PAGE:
Thursday, April 29, 2010

Imploding Hadrosaurs and Dubious Nomina Dubia

By now, everybody has heard about Jack Horner's attempt to KILL our beloved Torosaurus.

Above: Look out Toro, Horner's coming and he's packing an AK! Photo by Daniel Hendricks, licensed.

Well, I say "our," but I've never really given much of a thought to Torosaurus, beyond my 10-year-old self trying to get the mechanized DinoRiders toy. But some people seem to feel inexplicably attached to this name, often and incorrectly translated as "bull lizard" (it's got big horns, and was ornery like a raging bull!). In reality it means "perforated lizard", in reference to the holes in its frill. And it's not like the animal will cease to exist, it's just the mature, let's say "silver back" stage of Triceratops. Or should we say, Torosaurus is the mature morph, and Triceratops is the immature morph, of Agathaumas. As I mentioned before, Agathaumas specimens lack diagnostic characters in the context of an environment with multiple taxa from which it must be distinguished. But if there's only one ceratopsian in town, the identity of those generic-looking postcrania is narrowed down to one option, and it's no longer a nomen dubium.

Above: Dear E.D., Please stop naming isolated vertebrae and teeth. kthx. Photo by F. Gutekunst pre-1897, public domain.

Ah, the nomen dubium, or "doubtful name." This is an unofficial* designation given by scientists to names whose type specimens can't be classified because they're too generic. Like many dinosaurs discovered by E.D. Cope, Agathaumas was named based on partial postcranial remains. As more fossils turned up, it turned out that its "unique" postcranial features were actually characteristic of a larger clade, and all ceratopsids have nearly identical torsos and limbs. So Agathaumas lost it's standing as a valid name, because (lacking a skull) it couldn't be determined which species of ceratopsid the bones came from. True, the genus name could have simply been used for all ceratopsid species with this type of postcrania, but modern taxonomists don't roll that way, preferring genera to be mostly monophyletic. For years, Agathaumas remained known as a nomen dubium. It probably belonged to either Triceratops or Torosaurus, the only contemporary contenders known from better remains, but since no skull was found with the type specimen, we could never know for sure which one was the junior synonym.

* The ICZN does not officially recognize any such thing as a nomen dubium, and contrary to popular belief, has no rules to the effect that family names can't be based on dubious taxa, etc. Hence Titanosauridae (=Saltasauridae), Hadrosauridae (=Lambeosauridae), Troodontidae (=Stenonychosauridae), Deinodontidae (=Tyrannosauridae), Podokesauridae (=Coelophysidae) Ceratopsidae (=Chasmosauridae) and yes, Ornithodesmidae (=Dromaeosauridae) are all perfectly valid.

That is, of course, unless the number of potential synonyms is reduced to 1. With Triceratops and Torosaurus recognized as one genus, there is no reason to think that the type specimen of Agathaumas and the type specimen of Triceratops don't come from the same species. If and when another genus of ceratopsid is ever discovered from the well-sampled late Maastrichtian beds of North America, this could always be reversed, but for now the default hypothesis must be that only one was present, rather than an extremely common genus with a wide range of individual variation (Triceratops) and one shadowy mystery genus known only from a post-crania identical to Triceratops but hey, maybe it had like 20 horns or something, who knows?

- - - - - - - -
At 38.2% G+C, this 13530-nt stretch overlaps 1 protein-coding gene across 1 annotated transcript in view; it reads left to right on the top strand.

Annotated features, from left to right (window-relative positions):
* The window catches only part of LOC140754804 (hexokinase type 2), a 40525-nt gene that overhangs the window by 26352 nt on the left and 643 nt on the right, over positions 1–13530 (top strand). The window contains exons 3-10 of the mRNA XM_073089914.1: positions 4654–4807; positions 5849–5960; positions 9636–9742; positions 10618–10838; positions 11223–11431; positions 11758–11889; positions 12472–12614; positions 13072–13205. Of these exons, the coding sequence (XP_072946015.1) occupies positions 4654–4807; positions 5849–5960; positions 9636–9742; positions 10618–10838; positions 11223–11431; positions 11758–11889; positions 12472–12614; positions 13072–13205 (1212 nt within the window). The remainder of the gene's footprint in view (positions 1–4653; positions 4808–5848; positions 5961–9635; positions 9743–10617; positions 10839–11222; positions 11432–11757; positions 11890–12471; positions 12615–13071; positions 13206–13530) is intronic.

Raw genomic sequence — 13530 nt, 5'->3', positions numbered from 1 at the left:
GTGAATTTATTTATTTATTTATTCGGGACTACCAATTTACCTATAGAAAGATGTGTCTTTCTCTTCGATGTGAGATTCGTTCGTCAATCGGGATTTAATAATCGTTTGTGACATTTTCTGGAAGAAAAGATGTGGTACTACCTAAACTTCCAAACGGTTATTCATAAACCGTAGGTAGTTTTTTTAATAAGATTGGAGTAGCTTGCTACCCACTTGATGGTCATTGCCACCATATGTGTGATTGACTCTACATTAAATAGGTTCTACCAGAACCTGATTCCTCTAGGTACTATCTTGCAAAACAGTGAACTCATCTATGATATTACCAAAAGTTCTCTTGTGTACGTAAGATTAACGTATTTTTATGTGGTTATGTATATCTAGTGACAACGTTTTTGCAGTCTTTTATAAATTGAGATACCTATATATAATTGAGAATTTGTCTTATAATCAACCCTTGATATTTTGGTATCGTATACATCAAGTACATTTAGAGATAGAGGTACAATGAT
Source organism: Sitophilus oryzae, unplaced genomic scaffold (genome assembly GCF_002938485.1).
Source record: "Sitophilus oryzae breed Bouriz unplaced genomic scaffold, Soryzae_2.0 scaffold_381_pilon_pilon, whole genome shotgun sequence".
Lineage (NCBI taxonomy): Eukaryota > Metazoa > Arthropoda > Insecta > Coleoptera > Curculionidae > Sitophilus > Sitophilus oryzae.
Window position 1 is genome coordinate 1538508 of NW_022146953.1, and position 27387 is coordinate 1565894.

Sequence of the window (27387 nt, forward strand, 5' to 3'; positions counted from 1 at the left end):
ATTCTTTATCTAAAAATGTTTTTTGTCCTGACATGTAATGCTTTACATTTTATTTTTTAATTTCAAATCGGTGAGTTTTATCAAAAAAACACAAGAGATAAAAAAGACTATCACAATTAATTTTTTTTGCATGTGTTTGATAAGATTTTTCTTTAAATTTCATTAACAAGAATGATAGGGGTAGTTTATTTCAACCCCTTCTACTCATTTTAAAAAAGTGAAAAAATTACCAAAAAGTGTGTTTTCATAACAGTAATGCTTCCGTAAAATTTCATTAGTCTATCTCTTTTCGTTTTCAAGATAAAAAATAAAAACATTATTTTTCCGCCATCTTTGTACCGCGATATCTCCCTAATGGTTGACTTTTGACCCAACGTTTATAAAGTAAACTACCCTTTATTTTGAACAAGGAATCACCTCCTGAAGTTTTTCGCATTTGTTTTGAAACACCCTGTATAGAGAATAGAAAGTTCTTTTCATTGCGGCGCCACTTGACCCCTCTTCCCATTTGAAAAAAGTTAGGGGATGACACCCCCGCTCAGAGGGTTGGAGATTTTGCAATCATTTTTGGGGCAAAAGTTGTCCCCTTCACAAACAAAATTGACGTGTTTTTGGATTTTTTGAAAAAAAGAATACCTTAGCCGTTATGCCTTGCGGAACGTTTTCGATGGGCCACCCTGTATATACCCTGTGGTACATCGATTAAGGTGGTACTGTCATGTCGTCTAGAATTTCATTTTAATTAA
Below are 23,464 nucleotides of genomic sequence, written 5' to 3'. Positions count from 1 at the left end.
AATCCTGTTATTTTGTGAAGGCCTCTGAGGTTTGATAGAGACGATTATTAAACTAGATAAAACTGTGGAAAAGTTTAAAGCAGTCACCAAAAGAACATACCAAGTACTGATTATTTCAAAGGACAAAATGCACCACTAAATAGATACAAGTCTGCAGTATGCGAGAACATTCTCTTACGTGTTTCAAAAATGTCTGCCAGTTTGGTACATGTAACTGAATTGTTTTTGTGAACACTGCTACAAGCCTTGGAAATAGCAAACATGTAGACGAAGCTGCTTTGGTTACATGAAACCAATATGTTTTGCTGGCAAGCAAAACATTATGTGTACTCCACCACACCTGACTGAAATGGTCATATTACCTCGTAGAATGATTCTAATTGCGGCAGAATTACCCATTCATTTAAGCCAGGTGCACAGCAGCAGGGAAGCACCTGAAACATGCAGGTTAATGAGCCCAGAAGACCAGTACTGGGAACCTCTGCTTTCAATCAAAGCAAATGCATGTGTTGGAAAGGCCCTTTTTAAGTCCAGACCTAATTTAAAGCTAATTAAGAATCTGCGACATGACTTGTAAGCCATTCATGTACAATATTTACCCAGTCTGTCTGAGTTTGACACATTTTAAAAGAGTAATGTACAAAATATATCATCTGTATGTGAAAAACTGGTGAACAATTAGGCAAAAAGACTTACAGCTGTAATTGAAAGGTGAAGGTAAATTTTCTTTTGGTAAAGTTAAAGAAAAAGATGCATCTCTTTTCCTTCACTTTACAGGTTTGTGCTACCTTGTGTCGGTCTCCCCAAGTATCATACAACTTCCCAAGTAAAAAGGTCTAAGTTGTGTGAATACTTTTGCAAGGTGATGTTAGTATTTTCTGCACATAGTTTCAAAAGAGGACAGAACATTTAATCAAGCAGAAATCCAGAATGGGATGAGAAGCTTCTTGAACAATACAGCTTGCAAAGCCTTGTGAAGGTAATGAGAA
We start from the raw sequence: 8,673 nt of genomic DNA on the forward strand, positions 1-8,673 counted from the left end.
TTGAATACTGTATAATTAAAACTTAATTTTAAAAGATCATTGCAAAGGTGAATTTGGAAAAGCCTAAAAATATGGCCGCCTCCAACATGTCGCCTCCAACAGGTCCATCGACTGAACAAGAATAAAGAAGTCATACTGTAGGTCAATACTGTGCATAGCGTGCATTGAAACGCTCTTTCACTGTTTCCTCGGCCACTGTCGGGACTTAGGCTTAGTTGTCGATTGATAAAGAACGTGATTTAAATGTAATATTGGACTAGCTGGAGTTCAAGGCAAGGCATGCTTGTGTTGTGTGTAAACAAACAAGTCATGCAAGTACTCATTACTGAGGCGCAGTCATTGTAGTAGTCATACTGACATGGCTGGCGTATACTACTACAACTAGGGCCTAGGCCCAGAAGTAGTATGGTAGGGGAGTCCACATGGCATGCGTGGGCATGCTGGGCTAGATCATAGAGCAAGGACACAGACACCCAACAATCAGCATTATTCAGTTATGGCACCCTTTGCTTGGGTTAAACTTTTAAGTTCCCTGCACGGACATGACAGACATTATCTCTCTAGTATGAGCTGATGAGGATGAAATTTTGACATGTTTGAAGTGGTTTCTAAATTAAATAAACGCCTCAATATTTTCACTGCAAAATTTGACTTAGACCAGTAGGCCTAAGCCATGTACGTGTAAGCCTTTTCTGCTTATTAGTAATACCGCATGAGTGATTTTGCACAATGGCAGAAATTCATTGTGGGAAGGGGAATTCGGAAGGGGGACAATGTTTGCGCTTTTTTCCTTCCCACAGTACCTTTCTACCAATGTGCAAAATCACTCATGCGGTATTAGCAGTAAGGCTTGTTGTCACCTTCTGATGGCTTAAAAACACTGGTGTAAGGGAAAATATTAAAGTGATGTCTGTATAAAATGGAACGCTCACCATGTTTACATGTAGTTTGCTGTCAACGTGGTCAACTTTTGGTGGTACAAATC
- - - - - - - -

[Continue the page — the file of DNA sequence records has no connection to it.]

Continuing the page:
Sarcasm aside, the concept of nomina dubia has become a bit crazy over the years. Jaime Headden has recently been on a mini-crusade to this point on the DML, questioning some pretty well ingrained and yet pretty flimsy concepts of what is and isn't "non-diagnostic". Let's come to our senses and realize that stratigraphic, ecological and temporal considerations also need to be taken into account. Yes, Agathaumas is non-diagnostic relative to, say, Chasmosaurus. But those two were not contemporaries, and barring the use of a time machine, the other ceratopsians that could potentially be synonyms of Agathaumas could not have existed in the same time and place as it did. Except for one, Triceratops, which by rights should go the way or either Brontosaurus (abandonment) or Coelophysis (official conservation).

Above: The dinosaur Rioarribasaurus had its name changed to Coelophysis by mistake. It turns out the original Coelophysis was not only a different species, it wasn't even a dinosaur. The original is now known as Euceolophysis, or "true Coelophysis." Photo by Ballista, licensed.

Which brings me to the promised hadrosaur implosion. Thanks largely to the work of Nicolas Campione, the taxonomy of Late Cretaceous hadrosaurs is finally being untangled after nearly two centuries of confusion. Contrary to conventional wisdom, the short-snouted type species Edmontosaurus regalis appears to be present only in the Campanian Horseshoe Canyon Formation, not the end-Mesozoic Lance, Hell Creek, etc. All the long-snouted "edmontosaurs" in the late Maastrichtian formations can be assigned to either Edmontosaurus annectens (previously Anatosaurus) or the truly duck-billed form Anatotian. Whether or not E. annectens should therefore be kept as Edmontosaurus or re-classified back to Anatosaurus is a matter of personal preference.